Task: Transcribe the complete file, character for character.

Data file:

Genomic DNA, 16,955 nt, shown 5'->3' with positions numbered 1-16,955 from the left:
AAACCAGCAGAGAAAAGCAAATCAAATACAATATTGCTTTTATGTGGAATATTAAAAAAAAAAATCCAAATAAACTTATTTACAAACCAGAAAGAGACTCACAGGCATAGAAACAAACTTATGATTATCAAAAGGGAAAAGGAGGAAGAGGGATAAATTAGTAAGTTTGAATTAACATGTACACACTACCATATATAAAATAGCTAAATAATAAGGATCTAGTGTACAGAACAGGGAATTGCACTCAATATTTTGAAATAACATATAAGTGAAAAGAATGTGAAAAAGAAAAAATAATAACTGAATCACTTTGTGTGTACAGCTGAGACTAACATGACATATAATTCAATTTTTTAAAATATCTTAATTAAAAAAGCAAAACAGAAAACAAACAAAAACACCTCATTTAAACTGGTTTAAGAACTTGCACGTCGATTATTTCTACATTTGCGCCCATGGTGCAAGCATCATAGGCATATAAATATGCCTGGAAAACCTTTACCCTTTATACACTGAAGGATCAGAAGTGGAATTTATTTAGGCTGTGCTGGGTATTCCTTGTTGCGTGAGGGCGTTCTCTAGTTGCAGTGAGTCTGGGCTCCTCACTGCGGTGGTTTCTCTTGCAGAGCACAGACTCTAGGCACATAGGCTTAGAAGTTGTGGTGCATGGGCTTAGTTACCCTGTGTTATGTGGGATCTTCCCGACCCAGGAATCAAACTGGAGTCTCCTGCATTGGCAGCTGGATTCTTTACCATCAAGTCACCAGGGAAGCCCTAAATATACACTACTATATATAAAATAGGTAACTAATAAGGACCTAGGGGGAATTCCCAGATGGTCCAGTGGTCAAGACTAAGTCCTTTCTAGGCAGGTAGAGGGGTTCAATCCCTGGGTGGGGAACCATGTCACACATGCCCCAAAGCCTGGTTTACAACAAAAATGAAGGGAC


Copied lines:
Genomic DNA, 16,955 nt, shown 5'->3' with positions numbered 1-16,955 from the left:
AAACCAGCAGAGAAAAGCAAATCAAATACAATATTGCTTTTATGTGGAATATTAAAAAAAAAAATCCAAATAAACTTATTTACAAACCAGAAAGAGACTCACAGGCATAGAAACAAACTTATGATTATCAAAAGGGAAAAGGAGGAAGAGGGATAAATTAGTAAGTTTGAATTAACATGTACACACTACCATATATAAAATAGCTAAATAATAAGGATCTAGTGTACAGAACAGGGAATTGCACTCAATATTTTGAAATAACATATAAGTGAAAAGAATGTGAAAAAGAAAAAATAATAACTGAATCACTTTGTGTGTACAGCTGAGACTAACATGACATATAATTCAATTTTTTAAAATATCTTAATTAAAAAAGCAAAACAGAAAACAAACAAAAACACCTCATTTAAACTGGTTTAAGAACTTGCACGTCGATTATTTCTACATTTGCGCCCATGGTGCAAGCATCATAGGCATATAAATATGCCTGGAAAACCTTTACCCTTTATACACTGAAGGATCAGAAGTGGAATTTATTTAGGCTGTGCTGGGTATTCCTTGTTGCGTGAGGGCGTTCTCTAGTTGCAGTGAGTCTGGGCTCCTCACTGCGGTGGTTTCTCTTGCAGAGCACAGACTCTAGGCACATAGGCTTAGAAGTTGTGGTGCATGGGCTTAGTTACCCTGTGTTATGTGGGATCTTCCCGACCCAGGAATCAAACTGGAGTCTCCTGCATTGGCAGCTGGATTCTTTACCATCAAGTCACCAGGGAAGCCCTAAATATACACTACTATATATAAAATAGGTAACTAATAAGGACCTAGGGGGAATTCCCAGATGGTCCAGTGGTCAAGACTAAGTCCTTTCTAGGCAGGTAGAGGGGTTCAATCCCTGGGTGGGGAACCATGTCACACATGCCCCAAAGCCTGGTTTACAACAAAAATGAAGGGAC